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Classic quote. "Bad games always stay bad." Roman could have been talking about my games.
Loved this game and the attacking ideas of Fischer ... a good and typical example of how handled the KIA ... well on the meeting with Fischer, after going throught what you did ... I'm damn glad you told him off. He was as crazy as a jay bird at that point, living like a slave for the World Wide Church of God in Pasadena. The only way you get any respect from him is to get right in his face like you did ... it's unpleasant but necessary. His insecurities ruined him. You went through more than he will ever know since you defeated the Soviet system in your own way to freedom. And your legacy for us in American is just as important if not more so ... because you will always be thought of in the highest regards ... so don't apologize for tell off Fischer ... if anything ... kudos to you.
liked it! Hope I can apply some of whtat I've learned--thanks!
I will have to strongly disagree that this should be thought of as one of Fischer's strongest games.
Really, his opponent just waited around for about 20 moves, and in that amount of time of course white will build up an attack. From there there is bound to be some tactic.
Nice game, but for someone like Fischer, nothing extraordinary by any means.
What about if after Bb2 (21:51) Black plays Bb7?
great job! I'm so tired of reading that GM "blank" made a mistake in this game because the newest computer data states a mate could have been made in less moves. I always think it is absurd to suggest a great player made a mistake or calculated incorrectly when he/she follows their logic and wins.
Great series.....absolutely love it...... Roman is a great storyteller and brings color and character to the game. Thanks Roman
Good game! Fischer is a genius!
This video is dare to me because I too play the KIA. I'm hoping to see more this opening in this series on Bobby Fisher. And Roman's story about Bobby's attitude towards playing chess was very insightful into how crazy Bobby was. Excellent video!
Fantastic personal story of Bobby Fisher.
Roman, it was fascinating, for me, to learn chess from someone who actually played Bobby Fischer and witnessed such a response from him after an innocent and hopefully helpful suggestion. One could see by the exchange how Bobby could be an extraordinary chess player, perhaps the greatest ever, and at the same time be clearly suffering from a psychological disorder. What a tragedy, for all of us, to witness one of our own suffer from such a disorder. We need to understand and honor him regardless of his affliction. Thank you for the story and the video.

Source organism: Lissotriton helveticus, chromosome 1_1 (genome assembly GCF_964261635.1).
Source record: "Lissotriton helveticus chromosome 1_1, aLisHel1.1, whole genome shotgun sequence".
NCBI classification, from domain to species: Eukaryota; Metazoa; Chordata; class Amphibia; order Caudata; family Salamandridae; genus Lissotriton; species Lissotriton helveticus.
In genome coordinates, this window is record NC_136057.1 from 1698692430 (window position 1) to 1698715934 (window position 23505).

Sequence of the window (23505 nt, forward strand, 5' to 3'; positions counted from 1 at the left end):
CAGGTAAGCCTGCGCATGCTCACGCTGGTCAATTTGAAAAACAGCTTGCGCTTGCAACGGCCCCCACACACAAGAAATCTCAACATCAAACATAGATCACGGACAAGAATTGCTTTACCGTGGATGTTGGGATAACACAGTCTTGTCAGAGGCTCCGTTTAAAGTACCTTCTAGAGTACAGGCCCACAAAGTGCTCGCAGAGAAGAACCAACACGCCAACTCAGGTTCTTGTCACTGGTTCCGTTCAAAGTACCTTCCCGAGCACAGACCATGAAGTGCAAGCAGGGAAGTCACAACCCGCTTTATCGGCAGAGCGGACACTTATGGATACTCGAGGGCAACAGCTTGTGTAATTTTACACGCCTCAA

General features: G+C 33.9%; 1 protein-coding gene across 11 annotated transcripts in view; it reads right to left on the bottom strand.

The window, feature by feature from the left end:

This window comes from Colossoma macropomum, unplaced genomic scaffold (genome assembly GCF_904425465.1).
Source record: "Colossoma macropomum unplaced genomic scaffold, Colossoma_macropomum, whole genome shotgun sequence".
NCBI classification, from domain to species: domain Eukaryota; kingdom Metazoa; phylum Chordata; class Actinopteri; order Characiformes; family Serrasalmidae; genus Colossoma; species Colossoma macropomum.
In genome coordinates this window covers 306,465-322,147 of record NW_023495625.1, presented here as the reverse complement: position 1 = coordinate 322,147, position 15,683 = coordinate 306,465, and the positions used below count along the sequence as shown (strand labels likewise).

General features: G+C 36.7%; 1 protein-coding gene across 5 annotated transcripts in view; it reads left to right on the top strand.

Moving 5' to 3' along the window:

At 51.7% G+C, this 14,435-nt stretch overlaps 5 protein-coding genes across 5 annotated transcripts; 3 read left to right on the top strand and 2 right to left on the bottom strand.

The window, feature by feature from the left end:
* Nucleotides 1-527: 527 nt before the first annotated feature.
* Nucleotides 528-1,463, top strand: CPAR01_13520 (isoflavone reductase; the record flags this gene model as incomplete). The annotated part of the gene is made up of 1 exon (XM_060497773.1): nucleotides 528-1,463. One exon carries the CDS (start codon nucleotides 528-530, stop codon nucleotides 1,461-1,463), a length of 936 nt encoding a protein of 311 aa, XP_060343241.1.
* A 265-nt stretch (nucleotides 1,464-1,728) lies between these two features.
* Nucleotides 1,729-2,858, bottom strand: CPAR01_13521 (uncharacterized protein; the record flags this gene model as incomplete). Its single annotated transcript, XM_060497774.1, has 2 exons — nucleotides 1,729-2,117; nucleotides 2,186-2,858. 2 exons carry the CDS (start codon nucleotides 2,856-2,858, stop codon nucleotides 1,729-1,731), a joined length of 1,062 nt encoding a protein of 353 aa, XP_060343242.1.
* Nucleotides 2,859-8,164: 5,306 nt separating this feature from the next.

dzinzis just like a monument of chess history isnt he
Fantastic & simple Kingside attack! I think many of us like Fischer exactly because he played very naturally, rather than getting himself entagled in some obscure positional struggle (though he did do that from time to time) he preferred to undertake brilliant attacks on his enemy's weaknesses... Great job, Roman!
Nice video, thanks for sharing. That was a beautiful kingside assault.
Loved, Loved, Loved this video.
Roman, you really need to do some videos on Tal! I've noticed you played him a number of times. There must be some great stories.
awesome game and commentary
I'M still on Morphy and beginning to look at Capablanca's games. But It seems Fischer would be next.....Thanks for a interesting look into his games and the KIA.
Enjoyed the explanations and possible variations.
by GM Roman Dzindzichashvili
Looking for Bobby Fischer stories you can't find anywhere else? You've come to the right place! Today Roman continues his review of perhaps the most interesting, and certainly the most controversial, World Champion of all time. As Dzindzi explains Fischer's greatest strength as the simplicity and directness of which he conducted the attack, we take away several incredible "gems of knowledge" regarding the King's Indian Attack.
Intermediate | Advanced
Related: Part 1
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GM Roman Dzindzichashvili
GM Dzindzichashvili was once one of the top players in the world. Born in Georgia, his chess first developed in the USSR. While still an International Master, he defeated opponents like Botvinnik and Bronstein before emigrating, first to Israel where he became a Grandmaster, and then to the United States. His accomplishments in the U.S. include two U.S. Championship first places, and one World Open. He has not played actively in tournaments recently, but has become even more famous perhaps in the U.S. for quality instructional materials, in particular chess videos! Roman Dzindzichashvili now teaches chess classes and seminars for Chess.com University. Feel free to contact him for more information!
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